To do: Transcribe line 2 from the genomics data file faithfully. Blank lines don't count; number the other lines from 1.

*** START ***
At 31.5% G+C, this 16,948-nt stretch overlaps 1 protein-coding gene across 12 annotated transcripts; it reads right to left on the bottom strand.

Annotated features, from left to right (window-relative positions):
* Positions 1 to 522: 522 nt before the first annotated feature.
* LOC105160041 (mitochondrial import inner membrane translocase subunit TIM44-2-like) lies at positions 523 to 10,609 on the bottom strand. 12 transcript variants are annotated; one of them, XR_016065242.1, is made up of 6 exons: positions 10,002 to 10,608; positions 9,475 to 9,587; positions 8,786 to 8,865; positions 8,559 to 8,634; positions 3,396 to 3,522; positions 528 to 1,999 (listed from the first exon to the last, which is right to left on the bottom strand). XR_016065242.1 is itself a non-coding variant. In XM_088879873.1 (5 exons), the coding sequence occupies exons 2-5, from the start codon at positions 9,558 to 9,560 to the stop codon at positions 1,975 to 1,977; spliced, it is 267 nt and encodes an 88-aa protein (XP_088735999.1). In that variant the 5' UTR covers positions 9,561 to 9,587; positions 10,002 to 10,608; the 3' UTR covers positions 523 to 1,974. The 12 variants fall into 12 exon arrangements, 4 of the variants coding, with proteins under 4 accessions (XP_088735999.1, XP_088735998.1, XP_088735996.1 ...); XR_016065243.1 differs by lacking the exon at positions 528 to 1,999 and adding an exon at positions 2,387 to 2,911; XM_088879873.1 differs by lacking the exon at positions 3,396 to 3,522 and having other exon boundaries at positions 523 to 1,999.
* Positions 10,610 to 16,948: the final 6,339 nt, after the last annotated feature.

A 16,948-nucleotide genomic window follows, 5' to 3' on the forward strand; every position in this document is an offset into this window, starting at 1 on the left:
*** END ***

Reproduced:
Annotated features, from left to right (window-relative positions):